Chapter 5 Unix (34 slides)

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Using the diff Command

Attempts to determine the minimal changes needed


to convert file1 to file2
The output displays the line(s) that differ
Codes in the output indicate that in order for the files
to match, specific lines must be added or deleted

Chapter 5 Unix (34 slides)

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Using the wc Command

Used to count the number of lines, words, and bytes


or characters in text files
You may specify all three options in one issuance of
the command
If you dont specify any options, you see counts of
lines, words, and characters (in that order)

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Using the wc Command (continued)

The options for the


wc command:
l for lines
w for words
c for characters

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Using Manipulation and


Transformation Commands

These commands are: sed, tr, pr


Used to edit and transform the appearance of
data before it is displayed or printed

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Introducing the sed Command

sed is a UNIX/Linux editor that allows you to make


global changes to large files
Minimum requirements are an input file and a
command that lets sed know what actions to apply to
the file
sed commands have two general forms
Specify an editing command on the command
line
Specify a script file containing sed commands

Chapter 5 Unix (34 slides)

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Translating Characters
Using the tr Command

tr copies data from the standard input to the standard


output, substituting or deleting characters specified by
options and patterns
The patterns are strings and the strings are sets of
characters
A popular use of tr is converting lowercase characters
to uppercase

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Using the pr Command to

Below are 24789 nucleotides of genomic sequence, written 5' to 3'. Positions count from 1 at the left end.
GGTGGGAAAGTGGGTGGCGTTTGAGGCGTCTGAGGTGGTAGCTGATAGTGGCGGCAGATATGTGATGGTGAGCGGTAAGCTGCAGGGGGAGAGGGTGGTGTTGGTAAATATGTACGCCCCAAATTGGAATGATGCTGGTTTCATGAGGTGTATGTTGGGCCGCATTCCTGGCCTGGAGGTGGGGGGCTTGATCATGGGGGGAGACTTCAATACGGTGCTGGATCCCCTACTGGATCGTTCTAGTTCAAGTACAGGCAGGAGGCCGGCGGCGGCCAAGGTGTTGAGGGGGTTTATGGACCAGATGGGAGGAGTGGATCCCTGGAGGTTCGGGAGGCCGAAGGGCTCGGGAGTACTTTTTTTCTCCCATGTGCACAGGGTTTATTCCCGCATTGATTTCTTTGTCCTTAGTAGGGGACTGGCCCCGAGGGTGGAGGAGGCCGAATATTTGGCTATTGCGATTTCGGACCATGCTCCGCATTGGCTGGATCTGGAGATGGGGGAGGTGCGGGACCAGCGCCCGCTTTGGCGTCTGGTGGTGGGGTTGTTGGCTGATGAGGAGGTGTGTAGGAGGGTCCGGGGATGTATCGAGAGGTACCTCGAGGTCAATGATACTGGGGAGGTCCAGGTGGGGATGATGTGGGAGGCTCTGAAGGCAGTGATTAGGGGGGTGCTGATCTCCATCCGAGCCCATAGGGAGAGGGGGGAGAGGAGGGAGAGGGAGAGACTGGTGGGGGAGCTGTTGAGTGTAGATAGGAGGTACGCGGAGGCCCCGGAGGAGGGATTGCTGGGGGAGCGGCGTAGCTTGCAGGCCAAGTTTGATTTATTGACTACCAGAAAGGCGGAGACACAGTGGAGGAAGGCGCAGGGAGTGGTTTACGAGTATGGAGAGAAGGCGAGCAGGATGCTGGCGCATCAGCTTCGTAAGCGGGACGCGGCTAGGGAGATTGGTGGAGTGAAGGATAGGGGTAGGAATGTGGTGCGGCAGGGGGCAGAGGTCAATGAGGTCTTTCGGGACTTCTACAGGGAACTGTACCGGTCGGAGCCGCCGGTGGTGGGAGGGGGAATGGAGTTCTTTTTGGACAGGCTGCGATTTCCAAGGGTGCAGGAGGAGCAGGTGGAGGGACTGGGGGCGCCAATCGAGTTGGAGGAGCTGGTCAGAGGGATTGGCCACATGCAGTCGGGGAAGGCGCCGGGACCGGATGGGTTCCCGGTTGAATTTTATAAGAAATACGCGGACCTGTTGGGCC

Format Your Output

pr prints specified files on the standard output in


paginated form
By default, pr formats the specified files into singlecolumn pages of 66 lines
Each page has a five-line header containing the file
name, its latest modification date, and current page,
and a five-line trailer consisting of blank lines

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Designing a New
File-Processing Application

The most important phase in developing a new


application is the design
The design defines the information an application
needs to produce
The design also defines how to organize this
information into files, records, and fields, which
are called logical structures

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Designing Records

The first task is to define the fields in the records and


produce a record layout
A record layout identifies each field by name and data
type (numeric or nonnumeric)
Design the file record to store only those fields
relevant to the records primary purpose

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Linking Files with Keys

Multiple files are joined by a key: a common field that


each of the linked files share
Another important task in the design phase is to plan
a way to join the files